therefore.000 and 100 million advanced civilizations were likely to exist in the Milky Way. have pointed out that the values of the variables. a position he held until 1975. is the product of the rate of star formation (R). the number of detectable civilizations in space. Drake concluded. he studied radio emissions from Venus. if not completely unscientific. the fraction of those planets on which life actually develops (f l). Without numbers to plug into it. He proved that heat caused the planet’s signals and calculated that Venus had a surface temperature of about 890°F (477°C). he became the
. the fraction of planets where life evolves into intelligent beings (fi). except for R and perhaps fp. the critics say. During the early 1960s. the equation looks satisfyingly precise. Two years later. and the average length of time that such a civilization remains detectable (L). the number of planets hospitable to life (ne). N. Space probes later confirmed this figure.IS ANYONE OUT THERE? 71
Drake’s equation was designed to determine N. the fraction of stars that form planets (f p).
Establishing a Career
Only 10 scientists attended Drake’s conference. Critics at the time and since. Drake’s equation provided a framework for thinking about SETI that researchers in the field still use. He saw that he needed to focus on less controversial subjects if he wanted to continue his career in radio astronomy. the Drake equation essentially means nothing. The members of the SETI conference discussed possible values for the variables in the equation and concluded that between 1. however. Drake joined Cornell University in 1964 as associate director of the university’s Center for Radiophysics and Space Research. Drake put the number at about 10. much higher than most astronomers had thought. With its many lettered variables. Drake realized that few astronomers were willing to risk their jobs by publicly supporting what seemed to be an impractical.000 civilizations. published in 1992. the fraction of planets with intelligent creatures capable of interstellar communication (fc). In Is Anyone Out There?. were—and still are—completely unknown. effort.
Drake returned to the United States in 1968 to take over the chairmanship of the Cornell astronomy department. not all scientists agree that life—let alone intelligent life—is likely to have arisen in other planetary systems.” Similarly. intelligent life may be unique to Earth. harsh radiation. The Arecibo Telescope. After two years at Arecibo. located in Puerto Rico. from 1970 to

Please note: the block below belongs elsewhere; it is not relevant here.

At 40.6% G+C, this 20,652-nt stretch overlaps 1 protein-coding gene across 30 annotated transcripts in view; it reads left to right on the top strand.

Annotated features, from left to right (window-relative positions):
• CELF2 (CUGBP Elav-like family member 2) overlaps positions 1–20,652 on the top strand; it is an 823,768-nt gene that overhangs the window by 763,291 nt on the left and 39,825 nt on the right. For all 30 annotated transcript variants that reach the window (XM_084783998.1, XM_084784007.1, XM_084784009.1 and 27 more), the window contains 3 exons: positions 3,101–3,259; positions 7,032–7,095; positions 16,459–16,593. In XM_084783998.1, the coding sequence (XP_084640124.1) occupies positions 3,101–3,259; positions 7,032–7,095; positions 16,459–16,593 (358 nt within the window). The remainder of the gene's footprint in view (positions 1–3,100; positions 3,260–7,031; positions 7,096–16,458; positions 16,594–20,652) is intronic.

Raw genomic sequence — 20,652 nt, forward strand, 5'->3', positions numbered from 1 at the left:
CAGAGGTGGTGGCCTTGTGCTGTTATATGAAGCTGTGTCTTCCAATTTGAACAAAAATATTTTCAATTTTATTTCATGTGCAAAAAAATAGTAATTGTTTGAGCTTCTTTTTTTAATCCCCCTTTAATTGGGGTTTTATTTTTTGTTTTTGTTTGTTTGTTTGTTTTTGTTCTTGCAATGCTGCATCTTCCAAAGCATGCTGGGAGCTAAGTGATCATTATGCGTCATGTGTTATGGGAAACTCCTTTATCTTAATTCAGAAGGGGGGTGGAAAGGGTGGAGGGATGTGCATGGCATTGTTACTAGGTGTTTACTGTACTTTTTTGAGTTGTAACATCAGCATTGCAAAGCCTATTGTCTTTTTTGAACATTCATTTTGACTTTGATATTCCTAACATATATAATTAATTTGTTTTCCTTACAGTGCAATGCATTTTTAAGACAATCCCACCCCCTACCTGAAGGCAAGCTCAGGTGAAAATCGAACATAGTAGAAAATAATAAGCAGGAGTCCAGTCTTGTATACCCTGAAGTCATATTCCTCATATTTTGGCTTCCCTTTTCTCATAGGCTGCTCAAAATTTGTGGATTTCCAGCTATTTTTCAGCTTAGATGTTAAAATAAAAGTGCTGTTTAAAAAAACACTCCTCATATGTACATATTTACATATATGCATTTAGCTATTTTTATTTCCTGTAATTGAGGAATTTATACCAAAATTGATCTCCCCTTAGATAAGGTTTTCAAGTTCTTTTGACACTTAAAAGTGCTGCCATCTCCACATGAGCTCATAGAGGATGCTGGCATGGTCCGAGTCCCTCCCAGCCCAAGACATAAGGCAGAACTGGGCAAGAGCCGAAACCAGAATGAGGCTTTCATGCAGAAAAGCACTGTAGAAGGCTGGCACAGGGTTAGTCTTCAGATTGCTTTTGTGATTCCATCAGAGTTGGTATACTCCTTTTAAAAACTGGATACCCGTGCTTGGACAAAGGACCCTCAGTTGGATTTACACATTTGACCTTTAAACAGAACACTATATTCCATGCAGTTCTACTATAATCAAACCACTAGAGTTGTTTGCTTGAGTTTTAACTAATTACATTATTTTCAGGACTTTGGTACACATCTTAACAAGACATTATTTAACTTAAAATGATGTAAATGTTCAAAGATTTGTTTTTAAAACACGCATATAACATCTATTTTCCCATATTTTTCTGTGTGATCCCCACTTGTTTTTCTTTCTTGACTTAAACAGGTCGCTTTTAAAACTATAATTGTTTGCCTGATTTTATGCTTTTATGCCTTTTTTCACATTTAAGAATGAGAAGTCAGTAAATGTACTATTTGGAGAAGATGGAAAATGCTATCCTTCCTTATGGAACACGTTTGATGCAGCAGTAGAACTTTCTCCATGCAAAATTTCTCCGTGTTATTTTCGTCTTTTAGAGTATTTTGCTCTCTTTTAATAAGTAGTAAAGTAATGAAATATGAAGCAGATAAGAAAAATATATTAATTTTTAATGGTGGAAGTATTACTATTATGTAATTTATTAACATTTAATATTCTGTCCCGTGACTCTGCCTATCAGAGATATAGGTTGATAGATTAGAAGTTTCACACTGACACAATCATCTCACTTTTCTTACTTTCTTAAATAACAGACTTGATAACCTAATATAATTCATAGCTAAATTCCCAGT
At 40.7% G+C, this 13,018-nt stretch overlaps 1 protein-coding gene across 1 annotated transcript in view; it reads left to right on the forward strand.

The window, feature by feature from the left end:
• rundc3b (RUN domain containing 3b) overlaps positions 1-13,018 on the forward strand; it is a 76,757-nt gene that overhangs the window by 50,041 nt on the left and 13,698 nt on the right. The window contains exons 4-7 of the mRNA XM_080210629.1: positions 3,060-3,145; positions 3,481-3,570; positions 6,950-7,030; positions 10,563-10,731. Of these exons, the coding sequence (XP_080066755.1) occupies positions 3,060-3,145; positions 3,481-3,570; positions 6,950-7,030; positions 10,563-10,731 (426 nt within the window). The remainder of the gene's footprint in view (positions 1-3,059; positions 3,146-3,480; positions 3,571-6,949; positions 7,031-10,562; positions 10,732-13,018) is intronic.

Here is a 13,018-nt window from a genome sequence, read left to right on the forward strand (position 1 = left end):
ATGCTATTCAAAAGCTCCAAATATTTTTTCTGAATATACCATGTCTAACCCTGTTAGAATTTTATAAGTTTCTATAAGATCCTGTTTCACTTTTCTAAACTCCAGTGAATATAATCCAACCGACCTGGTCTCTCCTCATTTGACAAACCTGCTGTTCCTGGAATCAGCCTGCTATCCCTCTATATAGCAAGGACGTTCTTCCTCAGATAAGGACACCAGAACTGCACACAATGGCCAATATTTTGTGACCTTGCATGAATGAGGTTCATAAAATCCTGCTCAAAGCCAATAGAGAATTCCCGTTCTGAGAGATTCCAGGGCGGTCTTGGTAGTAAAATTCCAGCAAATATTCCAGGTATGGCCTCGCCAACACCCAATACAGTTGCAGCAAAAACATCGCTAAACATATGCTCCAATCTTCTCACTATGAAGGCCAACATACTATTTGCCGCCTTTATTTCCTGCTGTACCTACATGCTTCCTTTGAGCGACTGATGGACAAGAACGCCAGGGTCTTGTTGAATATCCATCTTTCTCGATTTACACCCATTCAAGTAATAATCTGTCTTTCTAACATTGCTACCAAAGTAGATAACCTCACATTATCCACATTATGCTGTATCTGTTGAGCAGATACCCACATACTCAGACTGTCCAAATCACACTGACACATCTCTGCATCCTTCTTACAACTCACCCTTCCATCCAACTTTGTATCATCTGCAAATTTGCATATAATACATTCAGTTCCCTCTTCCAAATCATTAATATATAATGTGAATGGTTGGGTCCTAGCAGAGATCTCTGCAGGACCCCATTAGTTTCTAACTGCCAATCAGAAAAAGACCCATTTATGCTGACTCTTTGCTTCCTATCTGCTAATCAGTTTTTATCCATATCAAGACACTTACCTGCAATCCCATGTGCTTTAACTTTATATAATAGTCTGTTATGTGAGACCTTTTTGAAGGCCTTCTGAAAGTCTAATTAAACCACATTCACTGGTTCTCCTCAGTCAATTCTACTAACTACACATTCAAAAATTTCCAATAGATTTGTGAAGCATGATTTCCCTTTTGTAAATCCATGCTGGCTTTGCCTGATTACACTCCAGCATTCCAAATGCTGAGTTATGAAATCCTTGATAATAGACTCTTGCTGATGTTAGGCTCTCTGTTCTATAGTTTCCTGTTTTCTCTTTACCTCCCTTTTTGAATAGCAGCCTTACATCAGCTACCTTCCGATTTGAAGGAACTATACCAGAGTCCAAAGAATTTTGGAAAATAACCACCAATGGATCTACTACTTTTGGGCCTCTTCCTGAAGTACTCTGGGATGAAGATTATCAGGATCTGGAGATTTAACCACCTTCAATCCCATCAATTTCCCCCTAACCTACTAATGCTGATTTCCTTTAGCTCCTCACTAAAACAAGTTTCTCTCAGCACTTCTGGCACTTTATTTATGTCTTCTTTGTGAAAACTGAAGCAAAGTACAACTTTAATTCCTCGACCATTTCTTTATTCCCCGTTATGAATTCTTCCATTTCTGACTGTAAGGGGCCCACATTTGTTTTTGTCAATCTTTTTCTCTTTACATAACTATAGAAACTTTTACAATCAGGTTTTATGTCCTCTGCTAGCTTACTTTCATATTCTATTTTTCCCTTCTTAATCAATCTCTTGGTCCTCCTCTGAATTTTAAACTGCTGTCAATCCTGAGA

. a book published in 2000. among them all.
director of Cornell’s new Arecibo Ionospheric Observatory. some besides our Sun must have planets on which the right conditions for life exist. Renowned evolutionary biologist Ernst Mayr told Time reporter Frederic Golden in 2000. paleontologist Peter Ward and astronomer Donald Brownlee concluded in Rare Earth. complex life is rare. and collisions with comets or asteroids usually would have destroyed living things before they could develop very far. far from oxygen and sunlight.72 Modern Astronomy
ISSUES: ARE WE ALONE?
From Metrodorus to Frank Drake. However. supporters of the idea that other intelligent life-forms must exist in the universe have based their belief on the idea that there are so many stars in the cosmos that surely. High temperatures. “The chance that this improbable phenomenon [the creation of life] could have occurred several times is exceedingly small. whole ecosystems have developed around vents spewing gas and hot water on the deep-sea floor. Indirect support for this idea began appearing in the late 1990s. Biologists on Earth have also discovered living things thriving in conditions that would not have been expected to sustain life. no matter how many millions of planets in the universe. Ward and Brownlee maintain that conscious. which managed the Arecibo Observatory. when several groups of astronomers found evidence that certain other stars do in fact have planets. that although simple life-forms such as microorganisms may have appeared on other planets. For instance. is still the largest singledish radio telescope in the world. High temperatures and chemicals that would poison most living things do not harm these creatures. He was director of the National Astronomy and Ionosphere Center.
Using their specifications. In December 1969. The message would be an engraving on a small aluminum plaque. made the line drawing from which the engraving would be produced. engraved with the same design. who had been working with NASA on the Pioneer Project. Their proposed picture also included a map of the solar system. and a second map picturing Earth’s location within the Milky Way galaxy. 1972. Linda. a similar spacecraft launched on April 5. First. Sagan and Drake worked out a design featuring a naked man and woman standing in front of the Pioneer spacecraft. an astronomer and well-known popularizer of science as well as a fellow believer in SETI.